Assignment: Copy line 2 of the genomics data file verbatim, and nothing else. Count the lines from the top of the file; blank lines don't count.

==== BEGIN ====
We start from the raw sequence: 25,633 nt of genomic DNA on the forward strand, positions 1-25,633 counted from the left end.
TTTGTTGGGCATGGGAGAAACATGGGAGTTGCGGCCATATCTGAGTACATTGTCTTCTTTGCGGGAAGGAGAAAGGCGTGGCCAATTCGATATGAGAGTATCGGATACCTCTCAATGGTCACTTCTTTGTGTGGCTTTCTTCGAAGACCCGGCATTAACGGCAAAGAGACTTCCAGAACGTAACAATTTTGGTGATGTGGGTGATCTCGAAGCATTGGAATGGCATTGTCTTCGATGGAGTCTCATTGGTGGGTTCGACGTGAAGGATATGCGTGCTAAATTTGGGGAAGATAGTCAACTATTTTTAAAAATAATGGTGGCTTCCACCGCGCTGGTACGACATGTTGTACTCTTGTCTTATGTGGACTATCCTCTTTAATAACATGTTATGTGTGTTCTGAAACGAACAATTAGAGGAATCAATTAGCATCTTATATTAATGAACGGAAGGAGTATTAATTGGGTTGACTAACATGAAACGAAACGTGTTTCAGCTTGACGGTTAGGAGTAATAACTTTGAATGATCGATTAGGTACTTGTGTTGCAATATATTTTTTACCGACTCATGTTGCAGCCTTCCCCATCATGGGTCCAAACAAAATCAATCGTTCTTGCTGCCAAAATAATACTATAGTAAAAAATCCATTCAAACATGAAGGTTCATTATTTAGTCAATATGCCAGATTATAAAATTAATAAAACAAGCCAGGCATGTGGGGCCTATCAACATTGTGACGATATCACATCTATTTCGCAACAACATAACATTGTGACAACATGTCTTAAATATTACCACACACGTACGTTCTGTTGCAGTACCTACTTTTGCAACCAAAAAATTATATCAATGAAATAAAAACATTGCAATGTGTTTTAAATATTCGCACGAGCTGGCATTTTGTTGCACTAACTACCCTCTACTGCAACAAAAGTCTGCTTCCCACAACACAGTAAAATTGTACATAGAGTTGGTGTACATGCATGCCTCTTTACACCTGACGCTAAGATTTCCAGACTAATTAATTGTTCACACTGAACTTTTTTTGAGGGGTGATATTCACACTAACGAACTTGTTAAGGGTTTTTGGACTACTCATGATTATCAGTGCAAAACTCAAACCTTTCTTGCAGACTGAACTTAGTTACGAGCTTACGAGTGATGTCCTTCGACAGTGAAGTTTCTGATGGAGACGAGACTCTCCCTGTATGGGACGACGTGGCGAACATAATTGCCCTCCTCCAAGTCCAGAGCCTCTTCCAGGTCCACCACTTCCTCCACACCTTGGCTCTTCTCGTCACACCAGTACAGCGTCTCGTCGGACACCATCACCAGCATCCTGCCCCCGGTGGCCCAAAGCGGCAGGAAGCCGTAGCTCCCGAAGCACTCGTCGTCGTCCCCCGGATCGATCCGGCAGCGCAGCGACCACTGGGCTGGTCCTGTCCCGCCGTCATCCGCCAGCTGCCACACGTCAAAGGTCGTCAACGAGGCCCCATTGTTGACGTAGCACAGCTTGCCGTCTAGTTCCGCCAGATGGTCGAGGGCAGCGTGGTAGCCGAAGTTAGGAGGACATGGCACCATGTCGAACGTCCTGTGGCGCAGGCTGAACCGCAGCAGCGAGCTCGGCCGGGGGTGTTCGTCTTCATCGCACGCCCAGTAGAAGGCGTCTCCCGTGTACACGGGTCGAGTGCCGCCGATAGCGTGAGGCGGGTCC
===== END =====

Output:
TTTGTTGGGCATGGGAGAAACATGGGAGTTGCGGCCATATCTGAGTACATTGTCTTCTTTGCGGGAAGGAGAAAGGCGTGGCCAATTCGATATGAGAGTATCGGATACCTCTCAATGGTCACTTCTTTGTGTGGCTTTCTTCGAAGACCCGGCATTAACGGCAAAGAGACTTCCAGAACGTAACAATTTTGGTGATGTGGGTGATCTCGAAGCATTGGAATGGCATTGTCTTCGATGGAGTCTCATTGGTGGGTTCGACGTGAAGGATATGCGTGCTAAATTTGGGGAAGATAGTCAACTATTTTTAAAAATAATGGTGGCTTCCACCGCGCTGGTACGACATGTTGTACTCTTGTCTTATGTGGACTATCCTCTTTAATAACATGTTATGTGTGTTCTGAAACGAACAATTAGAGGAATCAATTAGCATCTTATATTAATGAACGGAAGGAGTATTAATTGGGTTGACTAACATGAAACGAAACGTGTTTCAGCTTGACGGTTAGGAGTAATAACTTTGAATGATCGATTAGGTACTTGTGTTGCAATATATTTTTTACCGACTCATGTTGCAGCCTTCCCCATCATGGGTCCAAACAAAATCAATCGTTCTTGCTGCCAAAATAATACTATAGTAAAAAATCCATTCAAACATGAAGGTTCATTATTTAGTCAATATGCCAGATTATAAAATTAATAAAACAAGCCAGGCATGTGGGGCCTATCAACATTGTGACGATATCACATCTATTTCGCAACAACATAACATTGTGACAACATGTCTTAAATATTACCACACACGTACGTTCTGTTGCAGTACCTACTTTTGCAACCAAAAAATTATATCAATGAAATAAAAACATTGCAATGTGTTTTAAATATTCGCACGAGCTGGCATTTTGTTGCACTAACTACCCTCTACTGCAACAAAAGTCTGCTTCCCACAACACAGTAAAATTGTACATAGAGTTGGTGTACATGCATGCCTCTTTACACCTGACGCTAAGATTTCCAGACTAATTAATTGTTCACACTGAACTTTTTTTGAGGGGTGATATTCACACTAACGAACTTGTTAAGGGTTTTTGGACTACTCATGATTATCAGTGCAAAACTCAAACCTTTCTTGCAGACTGAACTTAGTTACGAGCTTACGAGTGATGTCCTTCGACAGTGAAGTTTCTGATGGAGACGAGACTCTCCCTGTATGGGACGACGTGGCGAACATAATTGCCCTCCTCCAAGTCCAGAGCCTCTTCCAGGTCCACCACTTCCTCCACACCTTGGCTCTTCTCGTCACACCAGTACAGCGTCTCGTCGGACACCATCACCAGCATCCTGCCCCCGGTGGCCCAAAGCGGCAGGAAGCCGTAGCTCCCGAAGCACTCGTCGTCGTCCCCCGGATCGATCCGGCAGCGCAGCGACCACTGGGCTGGTCCTGTCCCGCCGTCATCCGCCAGCTGCCACACGTCAAAGGTCGTCAACGAGGCCCCATTGTTGACGTAGCACAGCTTGCCGTCTAGTTCCGCCAGATGGTCGAGGGCAGCGTGGTAGCCGAAGTTAGGAGGACATGGCACCATGTCGAACGTCCTGTGGCGCAGGCTGAACCGCAGCAGCGAGCTCGGCCGGGGGTGTTCGTCTTCATCGCACGCCCAGTAGAAGGCGTCTCCCGTGTACACGGGTCGAGTGCCGCCGATAGCGTGAGGCGGGTCC